Refined greenhouse gas reporting refocuses policy on emissions from agriculture


Description of impact

SRUC’s internationally impactful research work underpinning greenhousegas emission calculations has improved the accuracy of estimates fromUK agricultural systems and showed soil-derived emissions ofnitrous oxide are lower than previously estimated.

The UK Climate Change Act sets legally binding restrictions on total greenhouse gas (GHG) emissions and progress towards these targets is assessed against the annual UK-GHG inventory. The United Nations’ Intergovernmental Panel on Climate Change (IPCC) guidelines allow the UK-GHG inventory to be updated with improved data, analysis and estimates of Emission Factors (EFs).
High accuracy reporting is important to enable effective mitigation measures and policies. However considerable uncertainty has surrounded the portion of agricultural GHGs attributed to nitrous oxide (N2O) in the UK-GHG inventory. This is particularly significant because of the high global warming potential of N2O (298 times that of carbon dioxide).
SRUC researchers developed an integrated, and interdisciplinary research programme, looking at UK-specific climatic, geographical, and farming practices, to improve the accuracy of GHG-UK reporting and help deliver policy for future “low-carbon” farming systems.
Most notably, this work has shown that soil-derived emissions of N2O are lower than previously calculated (prior to 2016) but estimates for methane (CH4) emissions remain unchanged. CH4 has been shown to account for a greater proportion of overall agricultural GHG emissions in the UK than previously thought.

A UK-specific method for increasing the precision of emissions factors

SRUC played a leading role - managing seven of 37 national experiments (resulting in 12 peer reviewed publications) - in the multi-disciplinary, collaborative GHG Platform Research Programme, which involved 15 UK research groups.
By leading the national programme of field experimentation, we provided evidence for a UK-specific method of calculating emissions of N2O. This model takes account of soil type, fertiliser, and rainfall, and has now been incorporated into the most recent inventory reporting on N2O emissions from 2016 onwards; first reported in 2018.
Research on nitrous oxide emissions has been developed in a series of papers published between 2016 and 2019 and demonstrates that newly calculated emissions fall well below previously published estimates. For example, the Emission Factor for urine of grazing livestock was reduced from the previous inaccurate estimate of 2% to our improved estimate of 0.44%. Nitrous oxide emissions from soils are now 40% lower across the time series from 1990 than were reported prior to our research.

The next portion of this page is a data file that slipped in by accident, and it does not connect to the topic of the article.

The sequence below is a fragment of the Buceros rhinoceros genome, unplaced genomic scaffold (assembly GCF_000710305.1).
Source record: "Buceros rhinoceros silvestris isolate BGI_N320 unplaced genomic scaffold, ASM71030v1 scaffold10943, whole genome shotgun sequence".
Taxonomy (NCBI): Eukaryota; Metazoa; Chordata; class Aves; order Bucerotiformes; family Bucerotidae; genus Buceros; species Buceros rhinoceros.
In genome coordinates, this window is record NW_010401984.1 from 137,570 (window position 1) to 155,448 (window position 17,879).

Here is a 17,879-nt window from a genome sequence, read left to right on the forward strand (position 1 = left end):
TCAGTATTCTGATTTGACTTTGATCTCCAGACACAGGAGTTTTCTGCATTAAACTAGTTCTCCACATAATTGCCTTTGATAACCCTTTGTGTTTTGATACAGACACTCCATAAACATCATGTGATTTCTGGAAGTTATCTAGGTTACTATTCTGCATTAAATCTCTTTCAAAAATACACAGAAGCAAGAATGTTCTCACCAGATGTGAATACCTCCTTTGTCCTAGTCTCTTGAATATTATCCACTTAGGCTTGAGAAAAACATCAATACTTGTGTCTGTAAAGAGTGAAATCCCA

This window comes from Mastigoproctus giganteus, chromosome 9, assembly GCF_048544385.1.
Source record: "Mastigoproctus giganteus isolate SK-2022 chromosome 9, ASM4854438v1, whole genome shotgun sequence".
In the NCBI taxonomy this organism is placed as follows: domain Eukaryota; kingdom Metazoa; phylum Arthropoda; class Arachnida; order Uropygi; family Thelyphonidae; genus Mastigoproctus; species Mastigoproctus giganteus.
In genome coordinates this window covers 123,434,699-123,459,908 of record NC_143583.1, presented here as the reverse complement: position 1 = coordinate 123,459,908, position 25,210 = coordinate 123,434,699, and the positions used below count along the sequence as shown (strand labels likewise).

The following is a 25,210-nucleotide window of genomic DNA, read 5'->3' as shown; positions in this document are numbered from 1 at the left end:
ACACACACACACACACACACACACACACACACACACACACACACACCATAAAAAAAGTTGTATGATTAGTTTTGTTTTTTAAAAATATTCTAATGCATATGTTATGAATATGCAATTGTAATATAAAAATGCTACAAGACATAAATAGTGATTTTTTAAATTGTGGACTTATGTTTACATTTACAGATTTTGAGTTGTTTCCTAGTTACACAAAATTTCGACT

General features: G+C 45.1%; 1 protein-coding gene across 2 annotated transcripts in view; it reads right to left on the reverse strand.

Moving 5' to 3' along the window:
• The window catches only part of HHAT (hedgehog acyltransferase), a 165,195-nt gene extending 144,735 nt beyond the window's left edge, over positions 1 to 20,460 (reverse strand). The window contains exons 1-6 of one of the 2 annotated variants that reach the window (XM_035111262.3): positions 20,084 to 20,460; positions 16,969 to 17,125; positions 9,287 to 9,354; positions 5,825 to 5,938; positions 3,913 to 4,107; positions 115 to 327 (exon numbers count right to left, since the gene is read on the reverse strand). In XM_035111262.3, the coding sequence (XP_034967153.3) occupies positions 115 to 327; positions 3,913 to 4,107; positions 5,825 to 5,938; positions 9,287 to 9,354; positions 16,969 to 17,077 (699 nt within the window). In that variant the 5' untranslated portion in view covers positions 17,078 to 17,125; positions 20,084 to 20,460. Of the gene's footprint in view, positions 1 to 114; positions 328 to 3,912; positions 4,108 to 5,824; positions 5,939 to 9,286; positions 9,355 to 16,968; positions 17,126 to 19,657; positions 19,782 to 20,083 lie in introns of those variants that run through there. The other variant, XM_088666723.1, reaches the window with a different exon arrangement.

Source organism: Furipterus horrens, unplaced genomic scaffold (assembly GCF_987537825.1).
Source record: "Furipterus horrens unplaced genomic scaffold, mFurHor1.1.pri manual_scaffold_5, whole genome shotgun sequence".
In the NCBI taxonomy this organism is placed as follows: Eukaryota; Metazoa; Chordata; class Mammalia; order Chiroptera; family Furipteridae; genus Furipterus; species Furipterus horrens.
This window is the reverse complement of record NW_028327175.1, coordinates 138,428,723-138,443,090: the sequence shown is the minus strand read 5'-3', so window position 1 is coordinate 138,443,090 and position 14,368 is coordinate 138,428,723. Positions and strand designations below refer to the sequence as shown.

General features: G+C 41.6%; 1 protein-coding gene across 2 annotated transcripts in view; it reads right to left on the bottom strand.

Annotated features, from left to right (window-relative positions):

Pathways to impact

As a result of our work, methane contribution to agricultural emissions is recognised as higher than previously calculated (54% versus previously estimated 48%), so policies have been developed to increase focus on mitigating emissions from livestock production rather than from soil.
The improved EF accuracy has directly impacted the farming industry through advisory support and policies developed in the Scottish Government’s Climate Change Plan (2018).
Impact on UK GHG reporting and carbon budgets
Our GHG research has also provided information on the potential mitigation in UK agriculture and the cost-effectiveness of mitigation methods to the Committee on Climate Change (CCC). The CCC used our results in their carbon budget recommendations, which in turn form the basis of UK Carbon Budgets including those published at the end of 2020 and set the target date earlier for the net zero target in the Climate Change (Scotland) Act 2009 (amended 2019).
Research results also informed Scotland’s Climate Change Plan, which sets out the planned policies to achieve the climate targets, and influenced policies on nutrient management, soil testing, livestock management and precision farming.
Impact on economy through footprint calculator
Our research has driven the development and improved design of an on-farm GHG calculator tool (Agrecalc) that calculates resource use and GHG emissions for the whole farm, per enterprise and per unit of saleable product. The calculator, which has been used to footprint more than 4,000 farms, reduces costs by an average of £10,000 per year while achieving approximately 10% reductions in farm carbon footprint.
Agrecalc, developed in conjunction with SAC Consultancy, has also influenced Scottish Government climate change policy by supporting the Beef Efficiency Scheme (BES, 2018), which aims to support beef breeders to improve their efficiency,
sustainability, and quality of their livestock.

This is an edited version of an impact case study, which formed part of a joint submission with the University of Edinburgh to REF2021.